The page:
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Reprinted from Under30CEO. Original article here.
By Erik Zamkoff. Zamkoff is the co-founder and CEO of personal media platform provider MiMedia. Prior to founding MiMedia, Erik was a Senior Analyst following the communications services and technology sector for Empire Capital a $600MM long/short technology hedge fund.
Whether early-stage, late-stage or development state, financing is the lifeblood of every startup, yet raising capital can often be quite challenging for entrepreneurs. The funding process is a long, windy road and without direction, you could easily lose your way. Here are a few tips I’ve learned from my personal experience on how to best attract investment dollars and commercialize your startup idea.
The key to a successful pitch is the ability to communicate your market opportunity, product, go-to-market strategy and differentiators in less than 20 minutes and in fewer than 15 slides. Know your pitch backwards and forwards so that when you’re thrown a curveball, you’re prepared to answer any question that comes your way. Understand that a potential investor’s time is precious, and never beat around the bush on your answers. Short and sweet is the trick.
Make sure you know your audience too. You must speak the language of the folks on the other side of the table so that they can understand your idea at its fullest potential. Yes, your pitch should convey your passion, knowledge and leadership skills, but above all, you must make clear how your product fulfills a market need. It often helps to bring a prototype so that investors can see how your product works and really get excited about the idea.
One of the biggest mistakes an entrepreneur can make is overestimating his or her market value and thinking that money will always be available. This is never the case. No matter how innovative or different your idea is, there is always a chance someone else will come along and perfect it or even displace it entirely.
As a former institutional investor, I have seen many public companies fail to complete an exit for their investors via acquisition and end up selling at a fraction of the price a short term later. In the private market, this price is much more severe. I have seen teams take less money because they believe the road ahead is always smooth with endless capital available, only to hit a pothole and run out of road.
On the flip side, companies that understand their window of opportunity can make vast returns at just the right time. A great example of this is Instagram. The company experienced a $1 billion exit based on extraordinary user growth and no revenues.
One of the hardest lessons to learn when it comes to funding is knowing when to be reserved and when to be aggressive with your spending. There are appropriate times to tighten your belt and appropriate times to loosen it. Ultimately, you should be conservative with your estimates and growth projections and leave room for the ability to pivot your strategy when the unexpected happens.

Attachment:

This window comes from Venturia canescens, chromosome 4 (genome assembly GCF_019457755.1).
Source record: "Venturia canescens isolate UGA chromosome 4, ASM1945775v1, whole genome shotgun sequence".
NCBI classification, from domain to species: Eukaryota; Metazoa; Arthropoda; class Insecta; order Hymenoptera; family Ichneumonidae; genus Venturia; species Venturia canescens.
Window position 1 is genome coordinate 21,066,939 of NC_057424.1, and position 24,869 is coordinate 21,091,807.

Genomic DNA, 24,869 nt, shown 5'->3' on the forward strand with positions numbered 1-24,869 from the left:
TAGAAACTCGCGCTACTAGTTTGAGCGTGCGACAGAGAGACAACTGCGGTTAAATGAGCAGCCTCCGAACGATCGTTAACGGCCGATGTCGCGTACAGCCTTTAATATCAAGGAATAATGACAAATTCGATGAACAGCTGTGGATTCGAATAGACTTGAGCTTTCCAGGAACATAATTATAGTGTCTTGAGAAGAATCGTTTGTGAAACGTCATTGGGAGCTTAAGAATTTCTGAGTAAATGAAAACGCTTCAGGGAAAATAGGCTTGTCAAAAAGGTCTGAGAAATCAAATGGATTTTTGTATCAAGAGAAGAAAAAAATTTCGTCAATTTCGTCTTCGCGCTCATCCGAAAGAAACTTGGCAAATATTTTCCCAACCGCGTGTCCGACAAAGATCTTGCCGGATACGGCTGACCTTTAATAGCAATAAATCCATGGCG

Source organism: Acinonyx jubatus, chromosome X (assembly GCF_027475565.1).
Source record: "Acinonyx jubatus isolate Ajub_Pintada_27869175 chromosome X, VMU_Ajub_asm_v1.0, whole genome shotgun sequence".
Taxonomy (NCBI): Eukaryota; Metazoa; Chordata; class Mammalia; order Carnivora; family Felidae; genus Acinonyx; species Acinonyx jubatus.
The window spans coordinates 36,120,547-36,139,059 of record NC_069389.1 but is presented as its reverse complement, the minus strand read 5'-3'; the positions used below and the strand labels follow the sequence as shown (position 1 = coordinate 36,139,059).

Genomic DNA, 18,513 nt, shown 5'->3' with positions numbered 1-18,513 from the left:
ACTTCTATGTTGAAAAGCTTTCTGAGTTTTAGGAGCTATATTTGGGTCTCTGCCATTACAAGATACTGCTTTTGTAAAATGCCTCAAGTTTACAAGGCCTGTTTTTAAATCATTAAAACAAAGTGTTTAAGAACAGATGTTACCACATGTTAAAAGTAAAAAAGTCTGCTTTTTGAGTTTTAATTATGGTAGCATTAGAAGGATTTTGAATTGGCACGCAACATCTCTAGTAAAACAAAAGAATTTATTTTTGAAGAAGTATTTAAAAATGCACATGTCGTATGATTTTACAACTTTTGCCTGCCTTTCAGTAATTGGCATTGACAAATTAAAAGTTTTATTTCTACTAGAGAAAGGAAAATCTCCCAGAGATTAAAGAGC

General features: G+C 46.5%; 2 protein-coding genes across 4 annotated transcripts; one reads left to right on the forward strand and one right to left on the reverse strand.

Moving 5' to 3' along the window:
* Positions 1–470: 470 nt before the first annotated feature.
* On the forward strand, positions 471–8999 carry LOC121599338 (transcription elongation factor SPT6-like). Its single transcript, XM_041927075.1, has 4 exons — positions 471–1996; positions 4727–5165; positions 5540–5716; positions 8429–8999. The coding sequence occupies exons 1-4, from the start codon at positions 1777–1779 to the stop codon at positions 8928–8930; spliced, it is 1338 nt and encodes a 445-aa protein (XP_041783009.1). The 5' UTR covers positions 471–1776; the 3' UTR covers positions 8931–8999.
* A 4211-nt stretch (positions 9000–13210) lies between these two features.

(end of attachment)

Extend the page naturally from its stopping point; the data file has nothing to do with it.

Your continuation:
In the words of Sir Winston Churchill, “I have nothing to offer but blood, toil, tears, and sweat.” This doesn’t ring more true than for an entrepreneur. You should always be willing to offer up personal sacrifices for the good of your company. Sometimes that means putting up your personal capital to make sure your company makes it to the next level of financing. In the past I’ve given up my salary for six to nine months at a time, but the end, it was always well worth it.
I’ve also spent my fair share of time flying coach from city to city and sharing cheap hotel rooms with my business partner, chasing down the next investor meeting. You need to believe in your idea so much that you will do whatever it takes to get the capital you need to execute your vision.
The venture capital landscape is very complicated. While the ideal situation includes a VC partnership in which money is thrown at you for every new idea, more often than not, this is not the case. Particularly in a stagnant economy where funding is in short supply, VC’s can also drive a hard bargain. You can’t expect to pitch only ten VC’s and then get backed 100%. Sometimes it will take four rounds of angel investing before a VC becomes interested.
Be open to other ideas for funding. There is more than one way to succeed and no business gets off the ground with no capital at all. Therefore, find the path of least resistance and take it. If the VC route isn’t receptive, look into angel funding, or private funding from your friends and family. At MiMedia, our initial capital came from investments from friends and family. That capital along with angel funding enabled us to build a company that now has more than 200,000 accounts.
You can also look to crowdfunding options like Kickstarter and WeFunder. The recently passed Jumpstart Our Business Startups (JOBS) Act has opened up a world of opportunities for startups seeking funding. That said, it’s important to keep in mind that crowdfunding means you will have multiple stakeholders in your business, which requires a great deal of transparency and open conversation about your strategic growth goals.
Ultimately, funding is just a numbers game. You only need one person—if it’s the right person—to buy into your idea. It’s your responsibility to find the right person.
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